# Push up ramp

1. Oct 10, 2008

### egrus8

Can someone help with this problem I dont even know where to start I have my freebody diagram drew up but I dont know where to go from there

A UPS worker is loading a truck by pushing boxes up a ramp that makes an angle of 32 degrees above the floor. The coefficients of friction between a box and the ramp are 0.62 and 0.43.

A) What is the minimum push up the ramp that the worker must exert on the 100 box to keep the box at rest? Hint: First draw a freebody diagram for the box without the worker's push and then add the push.

B) What push must the worker exert parallel to the floor (not the plane) to cause the box to move up the plane at a constant speed 0. 2

2. Oct 10, 2008

### Rake-MC

I am going to assume that 0.62 is static friction and 0.43 is kinetic friction.

The '100 box' is 100kg?
The forces acting on the box are gravity, normal reaction, friction and the worker pushing.

Force due to gravity = mg.

The component parallel to the inclined plane that is going to make it harder for the worker is therefore going to be mgsin(32).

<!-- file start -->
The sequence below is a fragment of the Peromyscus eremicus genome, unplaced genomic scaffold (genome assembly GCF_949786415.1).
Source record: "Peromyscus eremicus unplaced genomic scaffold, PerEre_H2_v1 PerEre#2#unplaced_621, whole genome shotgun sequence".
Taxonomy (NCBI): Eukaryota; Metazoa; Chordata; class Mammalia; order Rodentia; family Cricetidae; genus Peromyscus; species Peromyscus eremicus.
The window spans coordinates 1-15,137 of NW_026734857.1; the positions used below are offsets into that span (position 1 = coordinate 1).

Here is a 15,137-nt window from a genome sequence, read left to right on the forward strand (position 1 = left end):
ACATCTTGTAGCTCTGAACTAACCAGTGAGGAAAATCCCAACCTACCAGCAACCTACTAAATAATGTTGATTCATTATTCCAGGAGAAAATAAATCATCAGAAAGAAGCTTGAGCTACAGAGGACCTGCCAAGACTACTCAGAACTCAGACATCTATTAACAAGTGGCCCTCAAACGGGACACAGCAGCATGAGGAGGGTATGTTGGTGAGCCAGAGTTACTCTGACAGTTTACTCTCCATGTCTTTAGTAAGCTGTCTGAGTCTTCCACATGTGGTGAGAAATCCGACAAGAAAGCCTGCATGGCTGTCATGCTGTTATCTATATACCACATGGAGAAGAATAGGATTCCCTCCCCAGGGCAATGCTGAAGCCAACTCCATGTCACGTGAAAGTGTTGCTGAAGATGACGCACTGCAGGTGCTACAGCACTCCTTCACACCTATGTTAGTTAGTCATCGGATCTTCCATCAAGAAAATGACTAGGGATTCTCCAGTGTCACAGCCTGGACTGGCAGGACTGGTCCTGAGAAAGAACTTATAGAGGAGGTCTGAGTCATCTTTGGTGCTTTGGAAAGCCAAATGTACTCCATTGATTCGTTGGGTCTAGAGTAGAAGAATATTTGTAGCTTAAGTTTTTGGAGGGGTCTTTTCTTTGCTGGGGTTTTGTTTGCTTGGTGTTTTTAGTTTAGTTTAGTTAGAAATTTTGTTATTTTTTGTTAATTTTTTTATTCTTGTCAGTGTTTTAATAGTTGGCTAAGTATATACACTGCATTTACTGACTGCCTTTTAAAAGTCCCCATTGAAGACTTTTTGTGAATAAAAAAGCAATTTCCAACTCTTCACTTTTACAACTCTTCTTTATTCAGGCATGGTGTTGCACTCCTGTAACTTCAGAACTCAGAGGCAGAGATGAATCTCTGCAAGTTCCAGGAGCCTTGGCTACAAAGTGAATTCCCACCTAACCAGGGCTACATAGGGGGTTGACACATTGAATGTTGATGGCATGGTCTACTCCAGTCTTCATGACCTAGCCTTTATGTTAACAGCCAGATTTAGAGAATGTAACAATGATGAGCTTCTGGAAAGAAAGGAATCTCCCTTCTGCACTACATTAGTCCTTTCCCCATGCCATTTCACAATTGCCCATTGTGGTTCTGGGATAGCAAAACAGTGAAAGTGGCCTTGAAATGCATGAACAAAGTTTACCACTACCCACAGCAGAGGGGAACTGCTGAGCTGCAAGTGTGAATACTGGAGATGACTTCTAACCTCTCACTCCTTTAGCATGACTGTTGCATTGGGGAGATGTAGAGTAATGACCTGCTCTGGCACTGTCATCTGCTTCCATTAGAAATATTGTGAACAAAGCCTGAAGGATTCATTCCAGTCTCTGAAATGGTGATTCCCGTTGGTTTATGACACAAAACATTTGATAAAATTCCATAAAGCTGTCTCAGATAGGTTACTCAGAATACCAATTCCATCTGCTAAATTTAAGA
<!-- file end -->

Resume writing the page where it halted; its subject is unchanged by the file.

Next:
The normal reaction force is going to be perpendicular to the inclined plane which will be equal to mgcos(32).

Multiply this by the co-efficient of static friction to get .62mgcos(32).

To remain stationary he must push enough force to get .62mgcos(32) and mgsin(32) to be equal.

3. Oct 12, 2008

### egrus8

yes you assumed right. but I am still unsure as to how to solve this

4. Oct 19, 2011

### cstcc09

Any follow up on this? I have the same problem but 70kg instead of 100kg. I set up my equation:

Fcos(32) = .62[Fsin(32)+wcos(32)]+wsin(32)
w = mg = weight which for me would be 70(9.8) = 686N

So I get... .848F = .329F + 360.7 + 363.5

Then I solved for F and got F=1395N, which is definitely NOT the correct answer....

Any help would be much appreciated.